As for how the US might have done it, from what I can tell Russian officials insofar have been vague (or if they've been more explicit, there's no coverage of them in English that I could find talking about means--although Naryshkin promised to reveal details at a later time.) On the other hand unofficial/suspected Russian sources/proxies like SouthFront and the US socialist website Monthly Review pointed to the USS Kearsarge, which was on tour in the Baltic Sea until recently. The Permanent Representative of Russia at the UNSC, Vassily Nebenzia, has now (Sep 30) mentioned Kearsarge's presence, and added

Most interestingly, the ship’s helicopter squad started patrolling the area around Bornholm as early as in August, and the flight line of those aircraft surprisingly coincided with the pipeline route. I emphasize that this is open data on geolocation of sea and air transport which is collected on the basis of the transponders’ signal. It means that the United States did not conceal its presence in the area and completed its maneuvers in an exhibitory and ostentatious way.

The latter source, MR, which published its piece one day before Putin explicitly charged the "Anglo-Saxons", also speculates that the Poles may have been involved, due to the proximity of their shore/bases, with or without US participation. They cite John Helmer for the latter variant, saying that "The explosions at Bornholm are the new Polish strike for war in Europe against Chancellor Olaf Scholz." (Poland doesn't have too good of a relationship with Germany right now, on a range of issues stemming from EU "rule of law" and their various forms of pushback, including war reparations.) Gazprom executives have complained in the past that the Polish navy was allegedly interfering with the pipeline laying process, although Poland denied that was the case.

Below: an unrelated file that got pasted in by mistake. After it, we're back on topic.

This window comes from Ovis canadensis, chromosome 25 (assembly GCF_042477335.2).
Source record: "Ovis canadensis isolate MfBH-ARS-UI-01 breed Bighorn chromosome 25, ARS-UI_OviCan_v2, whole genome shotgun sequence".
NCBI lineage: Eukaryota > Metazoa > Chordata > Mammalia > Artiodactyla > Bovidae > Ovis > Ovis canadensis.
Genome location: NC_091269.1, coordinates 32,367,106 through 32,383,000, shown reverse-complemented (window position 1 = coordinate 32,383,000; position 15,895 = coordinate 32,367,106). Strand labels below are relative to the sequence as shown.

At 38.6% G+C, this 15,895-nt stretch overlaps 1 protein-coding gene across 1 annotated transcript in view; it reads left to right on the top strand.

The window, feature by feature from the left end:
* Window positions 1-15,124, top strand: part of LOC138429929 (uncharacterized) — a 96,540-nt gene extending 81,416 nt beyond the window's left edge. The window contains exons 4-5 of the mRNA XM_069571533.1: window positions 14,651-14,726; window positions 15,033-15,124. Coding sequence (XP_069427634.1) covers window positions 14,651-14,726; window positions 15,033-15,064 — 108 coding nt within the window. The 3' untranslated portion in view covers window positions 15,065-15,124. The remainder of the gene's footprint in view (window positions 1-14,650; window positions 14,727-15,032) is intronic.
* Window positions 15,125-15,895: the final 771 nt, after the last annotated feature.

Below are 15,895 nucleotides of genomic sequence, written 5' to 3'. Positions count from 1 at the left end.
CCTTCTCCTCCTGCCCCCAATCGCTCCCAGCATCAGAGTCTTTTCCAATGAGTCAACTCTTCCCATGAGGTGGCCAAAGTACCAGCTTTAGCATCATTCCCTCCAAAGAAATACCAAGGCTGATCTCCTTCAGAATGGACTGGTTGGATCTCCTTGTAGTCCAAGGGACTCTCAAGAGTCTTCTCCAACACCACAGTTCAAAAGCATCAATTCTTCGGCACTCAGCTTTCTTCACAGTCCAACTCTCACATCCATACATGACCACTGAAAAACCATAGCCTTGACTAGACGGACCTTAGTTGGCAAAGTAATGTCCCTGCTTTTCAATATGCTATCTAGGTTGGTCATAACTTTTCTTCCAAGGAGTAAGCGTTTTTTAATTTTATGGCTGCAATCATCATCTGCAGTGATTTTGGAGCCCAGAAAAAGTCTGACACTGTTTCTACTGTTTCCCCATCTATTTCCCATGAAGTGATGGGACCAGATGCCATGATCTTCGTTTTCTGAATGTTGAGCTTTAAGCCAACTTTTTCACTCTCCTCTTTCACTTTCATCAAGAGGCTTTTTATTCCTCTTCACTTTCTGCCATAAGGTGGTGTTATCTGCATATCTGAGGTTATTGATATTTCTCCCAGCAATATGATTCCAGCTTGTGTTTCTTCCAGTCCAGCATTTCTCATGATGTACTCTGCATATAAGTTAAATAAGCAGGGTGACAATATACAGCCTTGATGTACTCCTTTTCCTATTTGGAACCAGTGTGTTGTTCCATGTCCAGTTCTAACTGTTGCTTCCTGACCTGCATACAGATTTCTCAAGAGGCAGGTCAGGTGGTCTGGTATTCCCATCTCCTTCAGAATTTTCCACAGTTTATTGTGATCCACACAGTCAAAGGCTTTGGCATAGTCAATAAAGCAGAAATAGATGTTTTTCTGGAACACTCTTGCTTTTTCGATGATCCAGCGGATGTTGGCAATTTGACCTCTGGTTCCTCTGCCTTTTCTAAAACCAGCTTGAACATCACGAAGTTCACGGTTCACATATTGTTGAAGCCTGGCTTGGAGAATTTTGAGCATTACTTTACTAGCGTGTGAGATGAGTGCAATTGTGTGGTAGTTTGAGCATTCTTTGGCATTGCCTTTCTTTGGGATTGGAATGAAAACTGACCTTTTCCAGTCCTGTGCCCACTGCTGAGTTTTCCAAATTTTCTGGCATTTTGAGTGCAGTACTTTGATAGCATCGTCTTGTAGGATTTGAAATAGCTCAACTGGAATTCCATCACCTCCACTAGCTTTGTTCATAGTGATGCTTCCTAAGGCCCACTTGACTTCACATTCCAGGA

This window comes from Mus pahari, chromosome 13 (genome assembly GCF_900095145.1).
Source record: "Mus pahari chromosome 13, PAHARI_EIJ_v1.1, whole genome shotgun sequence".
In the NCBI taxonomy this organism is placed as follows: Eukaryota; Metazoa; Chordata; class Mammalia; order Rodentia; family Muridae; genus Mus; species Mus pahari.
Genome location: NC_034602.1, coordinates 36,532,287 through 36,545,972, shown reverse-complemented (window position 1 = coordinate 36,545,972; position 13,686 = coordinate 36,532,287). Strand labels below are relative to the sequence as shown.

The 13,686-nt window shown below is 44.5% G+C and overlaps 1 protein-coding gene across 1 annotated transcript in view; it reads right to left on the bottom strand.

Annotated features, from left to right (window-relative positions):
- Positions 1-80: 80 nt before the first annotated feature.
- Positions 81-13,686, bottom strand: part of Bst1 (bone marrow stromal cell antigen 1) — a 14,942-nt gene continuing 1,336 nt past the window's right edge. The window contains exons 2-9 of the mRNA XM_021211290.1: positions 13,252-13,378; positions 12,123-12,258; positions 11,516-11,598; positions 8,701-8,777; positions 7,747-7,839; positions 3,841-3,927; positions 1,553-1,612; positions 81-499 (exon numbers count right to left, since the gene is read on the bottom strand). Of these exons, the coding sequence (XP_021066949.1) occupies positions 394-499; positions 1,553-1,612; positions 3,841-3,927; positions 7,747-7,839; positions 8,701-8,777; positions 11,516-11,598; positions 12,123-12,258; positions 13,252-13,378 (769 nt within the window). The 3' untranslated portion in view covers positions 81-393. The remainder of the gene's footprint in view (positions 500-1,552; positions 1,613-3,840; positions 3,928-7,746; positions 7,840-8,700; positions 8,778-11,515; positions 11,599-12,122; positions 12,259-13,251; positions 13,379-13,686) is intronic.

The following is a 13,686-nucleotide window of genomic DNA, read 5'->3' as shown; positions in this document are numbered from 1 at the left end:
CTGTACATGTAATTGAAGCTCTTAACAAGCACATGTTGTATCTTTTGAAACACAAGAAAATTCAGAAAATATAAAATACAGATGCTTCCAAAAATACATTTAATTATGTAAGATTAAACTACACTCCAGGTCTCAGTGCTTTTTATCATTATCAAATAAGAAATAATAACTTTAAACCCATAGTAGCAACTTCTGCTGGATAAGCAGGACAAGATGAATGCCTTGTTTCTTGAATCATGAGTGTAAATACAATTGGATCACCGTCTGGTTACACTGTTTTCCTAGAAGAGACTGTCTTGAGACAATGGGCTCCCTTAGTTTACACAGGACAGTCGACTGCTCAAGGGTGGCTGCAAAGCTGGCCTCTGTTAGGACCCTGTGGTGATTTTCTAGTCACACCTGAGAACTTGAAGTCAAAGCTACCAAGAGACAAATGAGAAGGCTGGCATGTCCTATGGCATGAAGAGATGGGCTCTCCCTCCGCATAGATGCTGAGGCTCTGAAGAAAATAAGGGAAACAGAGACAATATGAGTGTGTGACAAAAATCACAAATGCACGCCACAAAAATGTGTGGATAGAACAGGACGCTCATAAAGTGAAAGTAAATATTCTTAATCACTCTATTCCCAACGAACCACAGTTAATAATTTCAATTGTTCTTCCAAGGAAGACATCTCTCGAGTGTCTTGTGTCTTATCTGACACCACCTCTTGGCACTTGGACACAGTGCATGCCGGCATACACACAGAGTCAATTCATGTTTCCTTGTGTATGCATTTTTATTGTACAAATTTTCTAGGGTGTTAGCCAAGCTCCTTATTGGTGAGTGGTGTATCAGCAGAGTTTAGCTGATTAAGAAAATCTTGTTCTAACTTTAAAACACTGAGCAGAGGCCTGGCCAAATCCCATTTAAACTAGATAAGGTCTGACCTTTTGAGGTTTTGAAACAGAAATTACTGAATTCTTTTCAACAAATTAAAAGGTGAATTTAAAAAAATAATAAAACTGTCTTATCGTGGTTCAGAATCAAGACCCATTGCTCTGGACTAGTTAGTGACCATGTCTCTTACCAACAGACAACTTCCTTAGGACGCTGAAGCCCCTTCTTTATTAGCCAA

There's also this rather interesting bit in Der Spiegel, which seems to be the only source I've seen that claims to know the exact contents of the CIA warning to Germany

The Germans were warned in summer by the CIA about a possible attack scenario on the Nord Stream pipelines. U.S. intelligence claimed to have intercepted Russian communications in which concerns were expressed about possible Ukrainian attacks on Western infrastructure. The Ukrainians allegedly tried to rent a boat in Sweden for this purpose. The CIA did not consider the scenario of a Ukrainian attack to be very credible, but the mere fact that the possibility of an attack on Western infrastructure was mentioned by the Russian side prompted the Americans to warn the Germans about the scenario.